What Happens in a Partial Government Shutdown?

Policymakers have until midnight on Friday to avoid a partial government shutdown.

Lawmakers have already passed full-year appropriations for five of the 12 appropriations bills: Defense, Labor-Health and Human Services-Education, Military Construction-Veterans' Affairs, Energy and Water, and the Legislative Branch. The seven remaining appropriations bills are currently being funded through a two-week continuing resolution scheduled to last through Friday.

Conveniently, the fully funded appropriations bills, which would be unaffected by any shutdown, constitute roughly three-quarters of total discretionary spending (see below). Still, that leaves one-quarter of appropriations that would have to shut down.

Appropriations Funding for FY 2019

Appropriations Bill FY 2019 Funding
Defense $674.4 billion
Energy-Water $44.6 billion
Labor-HHS Education $180.0 billion
Legislative Branch $4.8 billion
Military Construction-VA $98.1 billion
Subtotal, Full-Year Appropriations $1.002 trillion
Agriculture $23.4 billion
Commerce-Justice-Science $63.5 billion
Financial Services $23.0 billion
Homeland Security $55.5 billion
Interior-Environment $35.2 billion
State-Foreign Operations $54.0 billion
Transportation-HUD $70.8 billion
Subtotal, Subject to Shutdown $325.4 billion

Source: Congressional Budget Office

The seven bills that would be affected by a partial shutdown include Agriculture, Commerce-Justice-Science, Financial Services, Homeland Security, Interior-Environment, State-Foreign operations, and Transportation-Housing and Urban Development. Together, they constitute about $325 billion of spending over the course of the fiscal year in the current CR, though they could be slightly higher in final appropriations since non-defense spending is currently under its FY 2019 cap. Though the agencies contained in these bills would be affected by a government shutdown, they wouldn't shut down wholesale if that happened. As we've explained before, functions considered essential (generally those necessary to protect life and property) and functions not funded by appropriations would continue during the shutdown. Other functions would cease, though, and those employees would be furloughed and given backpay after the shutdown ended.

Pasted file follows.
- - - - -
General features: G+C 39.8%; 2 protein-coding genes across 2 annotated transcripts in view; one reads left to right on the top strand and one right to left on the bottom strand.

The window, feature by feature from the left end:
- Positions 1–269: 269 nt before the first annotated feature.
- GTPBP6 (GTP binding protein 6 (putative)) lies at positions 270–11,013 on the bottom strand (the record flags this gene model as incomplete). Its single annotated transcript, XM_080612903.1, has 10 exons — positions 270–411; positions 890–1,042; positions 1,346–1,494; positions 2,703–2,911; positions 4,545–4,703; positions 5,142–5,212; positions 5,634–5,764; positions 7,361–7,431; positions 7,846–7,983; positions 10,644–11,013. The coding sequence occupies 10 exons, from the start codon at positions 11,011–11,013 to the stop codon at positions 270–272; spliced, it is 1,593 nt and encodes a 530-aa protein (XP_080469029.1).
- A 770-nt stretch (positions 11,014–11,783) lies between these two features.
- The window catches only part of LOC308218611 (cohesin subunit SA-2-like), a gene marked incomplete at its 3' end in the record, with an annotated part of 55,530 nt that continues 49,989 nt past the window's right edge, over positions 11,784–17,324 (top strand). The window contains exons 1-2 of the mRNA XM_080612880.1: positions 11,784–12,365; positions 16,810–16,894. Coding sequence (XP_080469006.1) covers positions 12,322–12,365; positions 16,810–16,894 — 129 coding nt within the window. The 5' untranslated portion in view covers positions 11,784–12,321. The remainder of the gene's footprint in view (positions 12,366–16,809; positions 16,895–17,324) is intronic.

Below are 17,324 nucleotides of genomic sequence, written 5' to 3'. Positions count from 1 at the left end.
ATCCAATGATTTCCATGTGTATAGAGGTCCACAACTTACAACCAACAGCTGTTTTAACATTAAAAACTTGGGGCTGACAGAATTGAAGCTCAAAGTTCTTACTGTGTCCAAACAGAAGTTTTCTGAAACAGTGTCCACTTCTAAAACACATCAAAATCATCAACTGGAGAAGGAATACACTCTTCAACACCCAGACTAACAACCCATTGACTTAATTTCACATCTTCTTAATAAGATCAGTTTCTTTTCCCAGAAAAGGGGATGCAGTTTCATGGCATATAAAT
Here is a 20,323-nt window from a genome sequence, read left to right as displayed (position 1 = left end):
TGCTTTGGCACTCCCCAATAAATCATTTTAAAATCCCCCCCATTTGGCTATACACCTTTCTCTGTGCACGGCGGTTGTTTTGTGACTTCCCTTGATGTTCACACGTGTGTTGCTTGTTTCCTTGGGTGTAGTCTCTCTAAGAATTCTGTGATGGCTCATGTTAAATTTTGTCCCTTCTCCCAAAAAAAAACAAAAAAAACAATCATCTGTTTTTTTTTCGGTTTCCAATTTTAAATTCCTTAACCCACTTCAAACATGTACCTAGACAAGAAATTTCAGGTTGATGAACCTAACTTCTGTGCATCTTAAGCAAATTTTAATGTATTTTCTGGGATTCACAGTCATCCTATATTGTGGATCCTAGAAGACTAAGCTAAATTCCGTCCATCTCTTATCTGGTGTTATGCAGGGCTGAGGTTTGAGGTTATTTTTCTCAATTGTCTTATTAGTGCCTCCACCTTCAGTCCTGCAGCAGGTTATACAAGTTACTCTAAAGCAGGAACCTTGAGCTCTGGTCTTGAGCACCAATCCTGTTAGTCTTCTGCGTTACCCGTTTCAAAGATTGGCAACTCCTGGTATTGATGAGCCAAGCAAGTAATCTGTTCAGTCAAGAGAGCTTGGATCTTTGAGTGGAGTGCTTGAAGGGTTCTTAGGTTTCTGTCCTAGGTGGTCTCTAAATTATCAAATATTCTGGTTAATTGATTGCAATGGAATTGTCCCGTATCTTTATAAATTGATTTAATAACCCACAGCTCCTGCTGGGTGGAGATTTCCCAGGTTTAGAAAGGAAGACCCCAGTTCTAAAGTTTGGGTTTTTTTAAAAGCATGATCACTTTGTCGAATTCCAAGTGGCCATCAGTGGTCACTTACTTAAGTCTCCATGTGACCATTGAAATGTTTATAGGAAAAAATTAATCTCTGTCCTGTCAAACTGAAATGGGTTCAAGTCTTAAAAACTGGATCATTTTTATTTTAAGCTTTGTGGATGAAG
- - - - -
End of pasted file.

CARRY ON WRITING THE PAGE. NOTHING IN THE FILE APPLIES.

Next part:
The Office of Management and Budget (OMB) has a list of contingency plans that agencies have developed in recent years in the event of a shutdown. The effect of the shutdown varies significantly by department. The Departments of Justice and Homeland Security would be less affected by a shutdown since both expect that about 85 percent of employees would be exempt. On the other hand, the Departments of Commerce and Housing and Urban Development would only exempt about 15 percent and 5 percent of employees from furloughs.

The shutdown could have significant effects on departments. Functions that would be stopped during a shutdown include entry into national parks, Environmental Protection Agency (EPA) site inspections, refunds and audits by the Internal Revenue Service, several Federal Aviation Administration activities outside of air traffic control services, and vehicle safety activities and research.

In short, the effect of a partial shutdown would vary across the government. A significant portion of appropriations would be unaffected since it is already funded through the end of the fiscal year (September 30, 2019) while some appropriations affected by the shutdown would still largely function as normal, and other parts would largely shut down. It would be better not to see a partial shutdown in action and for lawmakers to agree on appropriations on a timely basis.